Could I find comparable hammers for less money, no doubt.  Would I be as happy with them, I really don’t think I would.  In this case, my opinion is you get what you pay for.  I have a number of Fretz hammers.  They are truly beautiful.  I love the Fretz texture hammers I have.  However, the head on my Fretz chasing hammer  is loose.  In part, because I live in Colorado where it is very dry and the wood shrinks.  I’ve heard of a number of solutions, but I’m not comfortable trying any of them, so the Fretz hangs on my peg board above my bench.  I can tell you that it does not have the weight or balance the Saign’s hammers do.

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I also have a wonderful selection of N C Black Hammers and I am extremely happy with them; however, to my knowledge they do not make a chasing hammer.  If they did, I’m certain I would be very happy with the quality of theirs based on my experience with the others I have.

These are Japanese chasing hammers.  They look quite different from the others mentioned so far.  They are small in design to fit with the smaller, lighter Japanese chasing tools and chisels.  I do enjoy using these.  Their hammering action is quite different from the others, but I find them great for applying textures.  They also have flat hammer faces.

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Ideally, if you can ‘test drive’ a hammer before purchasing it, that’s the best route to go.  Everyone’s hands are different and some may fit you better than others.  I’ve been pretty fortunate with the selections I have made.

For more information on the topic of Chasing and Repousse, some resources I frequently use are

When you have the right hammer and practice practice practice….the joy of moving metal into beautiful shapes is absolutely magical.

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This is one of my latest Aspen cuffs.  I think the reason I enjoy these so much is the Aspens in our back yard have served as my models.

I hope you have enjoyed the return to Talkin’ Tools.

Until next time, aspire to be more as an artist and a person.

 

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Celebrate 2015

There’s an exhilaration with the start of a new year.  The anticipation of what the year holds in store for us and what changes we may make in our own lives.

One of the first things that Dan & I did to celebrate the arrival of 2015 was to have an Art Date.  We went to see Brilliance: Cartier in the 20th Century at the Denver Art Museum.  What a treat.  It took a little over 2 hours to see the exhibit of Cartier’s work.  A feast for the eyes and a delightful glimpse into some of the past eras where tiaras where the norm for the wealthy, fanciful tributes to Egyptian artifacts as people were caught up in the excitement surrounding the discovery of King Tut’s tomb, wonderful timepieces, and stylish cigarette cases when smoking became the fad to name just a few of the highlights.  While I don’t even come close to working with precious gems and the type of clientele like Cartier did, I do have an appreciation and admiration for the designs, works and craftsmanship.  If you live within a 100 mile radius of Denver or even a tad further, I think it is well worth the trip to see this feast for the senses.  The exhibit runs through the middle of March 2015.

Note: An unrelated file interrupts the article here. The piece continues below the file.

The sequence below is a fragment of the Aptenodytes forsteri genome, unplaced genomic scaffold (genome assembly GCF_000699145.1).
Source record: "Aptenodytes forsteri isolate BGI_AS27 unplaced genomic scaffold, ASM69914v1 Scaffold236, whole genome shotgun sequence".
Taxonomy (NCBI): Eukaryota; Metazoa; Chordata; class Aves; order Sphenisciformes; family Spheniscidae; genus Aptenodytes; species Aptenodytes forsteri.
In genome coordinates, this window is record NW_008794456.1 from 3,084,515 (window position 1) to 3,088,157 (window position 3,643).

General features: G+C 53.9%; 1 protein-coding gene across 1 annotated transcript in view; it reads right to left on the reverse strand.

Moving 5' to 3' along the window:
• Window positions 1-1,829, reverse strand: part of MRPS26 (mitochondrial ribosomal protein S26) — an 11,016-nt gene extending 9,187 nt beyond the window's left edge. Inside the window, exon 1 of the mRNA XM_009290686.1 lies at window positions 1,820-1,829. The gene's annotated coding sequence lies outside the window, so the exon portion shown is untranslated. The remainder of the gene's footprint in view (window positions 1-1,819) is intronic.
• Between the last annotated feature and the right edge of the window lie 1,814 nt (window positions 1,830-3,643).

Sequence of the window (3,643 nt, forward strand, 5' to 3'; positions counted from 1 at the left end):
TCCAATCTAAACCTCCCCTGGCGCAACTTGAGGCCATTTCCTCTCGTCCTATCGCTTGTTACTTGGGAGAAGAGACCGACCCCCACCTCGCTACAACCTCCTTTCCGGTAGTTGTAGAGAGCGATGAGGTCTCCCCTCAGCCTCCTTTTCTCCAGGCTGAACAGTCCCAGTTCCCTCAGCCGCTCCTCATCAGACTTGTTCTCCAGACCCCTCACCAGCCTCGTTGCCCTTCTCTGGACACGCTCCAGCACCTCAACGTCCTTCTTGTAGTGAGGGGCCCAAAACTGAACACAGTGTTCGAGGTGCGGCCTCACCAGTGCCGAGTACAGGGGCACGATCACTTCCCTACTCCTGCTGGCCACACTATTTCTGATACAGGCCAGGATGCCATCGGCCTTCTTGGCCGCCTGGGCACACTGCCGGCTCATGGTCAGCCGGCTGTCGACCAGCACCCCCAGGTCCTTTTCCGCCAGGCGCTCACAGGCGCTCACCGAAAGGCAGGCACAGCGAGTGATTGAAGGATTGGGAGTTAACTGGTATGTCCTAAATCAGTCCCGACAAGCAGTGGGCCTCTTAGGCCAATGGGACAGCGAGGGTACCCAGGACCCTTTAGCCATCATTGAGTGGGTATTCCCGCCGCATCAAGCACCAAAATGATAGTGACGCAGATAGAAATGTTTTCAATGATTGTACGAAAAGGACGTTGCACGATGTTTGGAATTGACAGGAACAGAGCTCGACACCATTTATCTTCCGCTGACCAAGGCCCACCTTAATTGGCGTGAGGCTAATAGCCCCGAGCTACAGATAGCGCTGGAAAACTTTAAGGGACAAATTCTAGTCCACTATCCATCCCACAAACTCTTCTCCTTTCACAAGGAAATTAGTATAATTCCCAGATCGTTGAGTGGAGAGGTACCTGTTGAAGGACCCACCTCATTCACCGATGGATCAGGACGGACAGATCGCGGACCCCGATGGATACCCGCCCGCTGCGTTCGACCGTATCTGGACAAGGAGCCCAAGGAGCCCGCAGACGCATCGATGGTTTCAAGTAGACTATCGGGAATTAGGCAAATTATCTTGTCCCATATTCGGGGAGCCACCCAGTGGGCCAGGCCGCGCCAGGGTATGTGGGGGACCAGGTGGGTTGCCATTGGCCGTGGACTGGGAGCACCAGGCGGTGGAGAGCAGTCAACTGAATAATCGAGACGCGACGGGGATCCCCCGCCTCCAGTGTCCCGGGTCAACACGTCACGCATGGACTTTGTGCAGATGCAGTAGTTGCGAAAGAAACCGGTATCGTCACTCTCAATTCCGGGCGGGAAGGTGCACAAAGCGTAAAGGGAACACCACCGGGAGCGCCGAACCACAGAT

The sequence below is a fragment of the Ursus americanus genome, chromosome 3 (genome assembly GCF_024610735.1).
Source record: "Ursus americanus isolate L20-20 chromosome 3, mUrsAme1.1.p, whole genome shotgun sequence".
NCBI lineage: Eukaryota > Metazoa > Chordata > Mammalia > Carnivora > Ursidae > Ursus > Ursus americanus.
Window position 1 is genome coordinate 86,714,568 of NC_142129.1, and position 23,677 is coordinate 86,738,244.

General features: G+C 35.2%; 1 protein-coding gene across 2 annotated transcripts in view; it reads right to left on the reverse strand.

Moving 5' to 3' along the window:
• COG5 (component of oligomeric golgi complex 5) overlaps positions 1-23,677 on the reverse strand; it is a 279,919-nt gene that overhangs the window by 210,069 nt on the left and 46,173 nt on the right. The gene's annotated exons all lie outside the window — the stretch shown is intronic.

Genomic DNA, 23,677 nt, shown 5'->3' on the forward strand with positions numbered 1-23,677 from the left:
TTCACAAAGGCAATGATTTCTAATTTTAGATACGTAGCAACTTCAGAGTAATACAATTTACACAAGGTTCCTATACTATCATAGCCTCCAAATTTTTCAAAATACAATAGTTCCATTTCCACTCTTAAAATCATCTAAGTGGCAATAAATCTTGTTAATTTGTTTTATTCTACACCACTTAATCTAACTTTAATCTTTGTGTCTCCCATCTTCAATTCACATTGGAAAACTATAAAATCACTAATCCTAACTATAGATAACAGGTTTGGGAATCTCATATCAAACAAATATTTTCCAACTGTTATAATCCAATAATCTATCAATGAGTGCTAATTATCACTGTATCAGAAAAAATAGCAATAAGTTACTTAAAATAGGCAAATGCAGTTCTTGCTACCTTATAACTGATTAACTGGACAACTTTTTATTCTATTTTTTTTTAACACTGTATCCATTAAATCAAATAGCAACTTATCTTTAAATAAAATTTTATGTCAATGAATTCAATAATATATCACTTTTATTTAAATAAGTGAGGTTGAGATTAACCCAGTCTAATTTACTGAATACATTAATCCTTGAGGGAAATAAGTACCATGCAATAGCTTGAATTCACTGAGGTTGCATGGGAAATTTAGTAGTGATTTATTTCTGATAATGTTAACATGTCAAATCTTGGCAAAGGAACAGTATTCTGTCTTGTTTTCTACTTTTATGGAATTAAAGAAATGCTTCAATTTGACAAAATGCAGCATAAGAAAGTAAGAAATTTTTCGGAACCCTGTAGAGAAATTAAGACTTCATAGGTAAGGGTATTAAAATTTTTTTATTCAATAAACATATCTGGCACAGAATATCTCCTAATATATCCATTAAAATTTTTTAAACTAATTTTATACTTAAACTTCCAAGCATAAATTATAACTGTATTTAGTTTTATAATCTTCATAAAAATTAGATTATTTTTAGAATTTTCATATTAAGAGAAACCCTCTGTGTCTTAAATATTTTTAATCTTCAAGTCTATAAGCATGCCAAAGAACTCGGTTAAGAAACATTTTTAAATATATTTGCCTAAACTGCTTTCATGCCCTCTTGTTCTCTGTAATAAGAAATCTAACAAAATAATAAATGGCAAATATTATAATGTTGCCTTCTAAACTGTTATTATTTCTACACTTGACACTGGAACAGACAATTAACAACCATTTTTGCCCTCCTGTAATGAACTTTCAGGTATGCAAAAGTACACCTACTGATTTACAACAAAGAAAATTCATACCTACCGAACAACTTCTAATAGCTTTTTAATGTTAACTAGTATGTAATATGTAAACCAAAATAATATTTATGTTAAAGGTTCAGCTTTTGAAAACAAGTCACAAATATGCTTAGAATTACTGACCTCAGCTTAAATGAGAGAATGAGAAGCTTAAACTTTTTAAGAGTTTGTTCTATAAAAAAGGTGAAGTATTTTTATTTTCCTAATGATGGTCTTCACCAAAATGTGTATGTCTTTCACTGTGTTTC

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The jeweler’s desk is very messy.  It has to be that way.”  How true!

I think this bench at the exhibit is one of the most photographed by those of us who are jewelers.  I have an ongoing battle with the state of my bench.  The more the creativity flows, the messier it gets.  However, it reaches a threshold where I have to clear and re-organize.  Yet I find this quote such a wonderful affirmation.

As I’m looking at this bench, it is a confirmation of my thoughts at the end of 2014 that I needed to resume the Talkin’ Tools segment of my blog.

Talkin’ Tools Revisited

A number of years ago I started a segment called Talkin’ Tools.  To this day, those posts generate the greatest number of visitors to my blog.  My first post was on the purchase of a KnewConcept saw.  However, the idea for this actually came from my husband, Dan.  We were talking about one the most popular posts I had; it was related to the purchase of my Cliff Carroll anvil, which I called 35 lbs of Pure Metalsmithing Joy.  Dan suggested that I have features where I discuss my experiences with the tools I use.  From that, Talkin’ Tools was born.

The idea for tool reviews had been on my mind, because of my frustration with the lack of independent reviews on jewelry making equipment.   I wanted to provide helpful information about the equipment I use in my studio.  With the continued visits to that post on the anvil, it was as if people were telling me to write reviews.  So I did for a couple of years and then it lost momentum with me and I stopped writing my evaluations.

After seeing this work bench at the Cartier exhibit, I felt like it was time to revisit sharing my experiences.